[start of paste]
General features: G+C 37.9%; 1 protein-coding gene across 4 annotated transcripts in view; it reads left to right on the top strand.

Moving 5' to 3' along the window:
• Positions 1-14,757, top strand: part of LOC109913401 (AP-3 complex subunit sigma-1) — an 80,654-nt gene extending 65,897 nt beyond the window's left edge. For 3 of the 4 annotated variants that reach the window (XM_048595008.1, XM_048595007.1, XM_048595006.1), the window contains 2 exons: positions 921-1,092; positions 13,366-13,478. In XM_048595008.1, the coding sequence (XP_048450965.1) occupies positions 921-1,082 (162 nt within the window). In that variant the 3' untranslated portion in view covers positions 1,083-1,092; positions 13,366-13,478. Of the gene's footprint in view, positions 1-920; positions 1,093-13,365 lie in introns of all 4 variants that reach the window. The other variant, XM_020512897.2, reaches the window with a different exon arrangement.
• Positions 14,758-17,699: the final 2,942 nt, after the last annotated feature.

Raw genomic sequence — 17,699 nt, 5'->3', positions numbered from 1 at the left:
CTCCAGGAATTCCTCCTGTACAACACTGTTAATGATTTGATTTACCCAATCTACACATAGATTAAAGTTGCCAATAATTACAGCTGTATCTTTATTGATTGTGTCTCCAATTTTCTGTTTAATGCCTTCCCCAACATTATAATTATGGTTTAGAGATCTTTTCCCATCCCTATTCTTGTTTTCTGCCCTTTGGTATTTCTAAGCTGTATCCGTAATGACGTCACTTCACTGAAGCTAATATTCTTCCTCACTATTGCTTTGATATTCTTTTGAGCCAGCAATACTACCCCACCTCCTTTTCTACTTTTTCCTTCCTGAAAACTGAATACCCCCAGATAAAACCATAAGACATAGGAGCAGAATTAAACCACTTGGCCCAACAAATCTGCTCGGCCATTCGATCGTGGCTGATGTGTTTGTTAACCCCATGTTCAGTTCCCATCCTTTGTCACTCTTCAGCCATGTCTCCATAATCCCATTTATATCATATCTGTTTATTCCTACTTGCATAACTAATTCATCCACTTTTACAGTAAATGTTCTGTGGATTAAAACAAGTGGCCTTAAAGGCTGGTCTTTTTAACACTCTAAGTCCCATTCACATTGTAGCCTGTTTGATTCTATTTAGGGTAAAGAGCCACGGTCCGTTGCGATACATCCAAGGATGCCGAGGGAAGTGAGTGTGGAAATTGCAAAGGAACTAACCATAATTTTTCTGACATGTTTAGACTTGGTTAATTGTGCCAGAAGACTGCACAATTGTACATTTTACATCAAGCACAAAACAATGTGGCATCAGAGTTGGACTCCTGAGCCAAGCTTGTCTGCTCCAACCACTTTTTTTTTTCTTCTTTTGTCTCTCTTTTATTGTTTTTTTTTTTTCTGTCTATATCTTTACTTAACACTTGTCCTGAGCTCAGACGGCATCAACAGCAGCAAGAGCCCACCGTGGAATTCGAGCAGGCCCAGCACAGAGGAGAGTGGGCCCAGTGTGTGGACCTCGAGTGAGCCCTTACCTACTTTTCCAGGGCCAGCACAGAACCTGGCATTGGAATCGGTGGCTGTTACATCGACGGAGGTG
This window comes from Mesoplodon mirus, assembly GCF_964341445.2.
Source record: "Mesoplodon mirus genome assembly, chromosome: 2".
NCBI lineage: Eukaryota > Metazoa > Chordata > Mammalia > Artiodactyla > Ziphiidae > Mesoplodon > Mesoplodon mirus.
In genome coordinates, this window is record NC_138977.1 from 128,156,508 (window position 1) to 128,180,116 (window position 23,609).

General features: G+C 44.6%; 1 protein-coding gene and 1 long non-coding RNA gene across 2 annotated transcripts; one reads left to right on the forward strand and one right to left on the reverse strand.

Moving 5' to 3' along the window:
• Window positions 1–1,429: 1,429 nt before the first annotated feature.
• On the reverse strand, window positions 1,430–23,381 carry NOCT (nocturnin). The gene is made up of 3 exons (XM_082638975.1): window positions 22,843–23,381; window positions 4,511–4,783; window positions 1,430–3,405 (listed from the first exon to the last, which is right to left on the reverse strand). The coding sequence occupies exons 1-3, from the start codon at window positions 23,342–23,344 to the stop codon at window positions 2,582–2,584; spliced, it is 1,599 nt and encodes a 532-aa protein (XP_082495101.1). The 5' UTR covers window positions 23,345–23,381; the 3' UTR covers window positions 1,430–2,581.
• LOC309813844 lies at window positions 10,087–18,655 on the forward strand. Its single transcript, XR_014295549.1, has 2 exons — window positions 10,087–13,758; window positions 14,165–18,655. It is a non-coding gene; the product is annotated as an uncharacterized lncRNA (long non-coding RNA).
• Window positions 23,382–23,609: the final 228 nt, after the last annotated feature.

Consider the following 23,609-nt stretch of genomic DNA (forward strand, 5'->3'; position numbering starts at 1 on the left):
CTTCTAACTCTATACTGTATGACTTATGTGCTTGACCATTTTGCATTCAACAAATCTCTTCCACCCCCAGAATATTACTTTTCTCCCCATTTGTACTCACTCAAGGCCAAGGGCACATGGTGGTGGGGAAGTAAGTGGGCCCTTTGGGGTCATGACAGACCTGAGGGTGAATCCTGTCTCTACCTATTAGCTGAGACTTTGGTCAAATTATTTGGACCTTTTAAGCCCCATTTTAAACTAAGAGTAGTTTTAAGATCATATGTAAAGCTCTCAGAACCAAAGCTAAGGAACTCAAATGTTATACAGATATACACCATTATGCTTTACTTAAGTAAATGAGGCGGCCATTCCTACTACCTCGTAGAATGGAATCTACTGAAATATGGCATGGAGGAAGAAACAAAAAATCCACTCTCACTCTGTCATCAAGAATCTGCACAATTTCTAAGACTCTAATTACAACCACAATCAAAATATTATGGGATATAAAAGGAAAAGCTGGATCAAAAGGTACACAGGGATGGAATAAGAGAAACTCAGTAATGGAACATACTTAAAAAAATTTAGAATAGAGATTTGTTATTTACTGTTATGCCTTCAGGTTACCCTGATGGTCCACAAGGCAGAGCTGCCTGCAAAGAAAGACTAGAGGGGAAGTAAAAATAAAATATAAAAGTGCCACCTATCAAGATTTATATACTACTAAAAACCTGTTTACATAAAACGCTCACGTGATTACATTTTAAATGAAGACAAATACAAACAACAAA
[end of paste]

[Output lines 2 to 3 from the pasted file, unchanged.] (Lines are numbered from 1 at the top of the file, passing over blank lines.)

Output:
Moving 5' to 3' along the window:
• Positions 1-14,757, top strand: part of LOC109913401 (AP-3 complex subunit sigma-1) — an 80,654-nt gene extending 65,897 nt beyond the window's left edge. For 3 of the 4 annotated variants that reach the window (XM_048595008.1, XM_048595007.1, XM_048595006.1), the window contains 2 exons: positions 921-1,092; positions 13,366-13,478. In XM_048595008.1, the coding sequence (XP_048450965.1) occupies positions 921-1,082 (162 nt within the window). In that variant the 3' untranslated portion in view covers positions 1,083-1,092; positions 13,366-13,478. Of the gene's footprint in view, positions 1-920; positions 1,093-13,365 lie in introns of all 4 variants that reach the window. The other variant, XM_020512897.2, reaches the window with a different exon arrangement.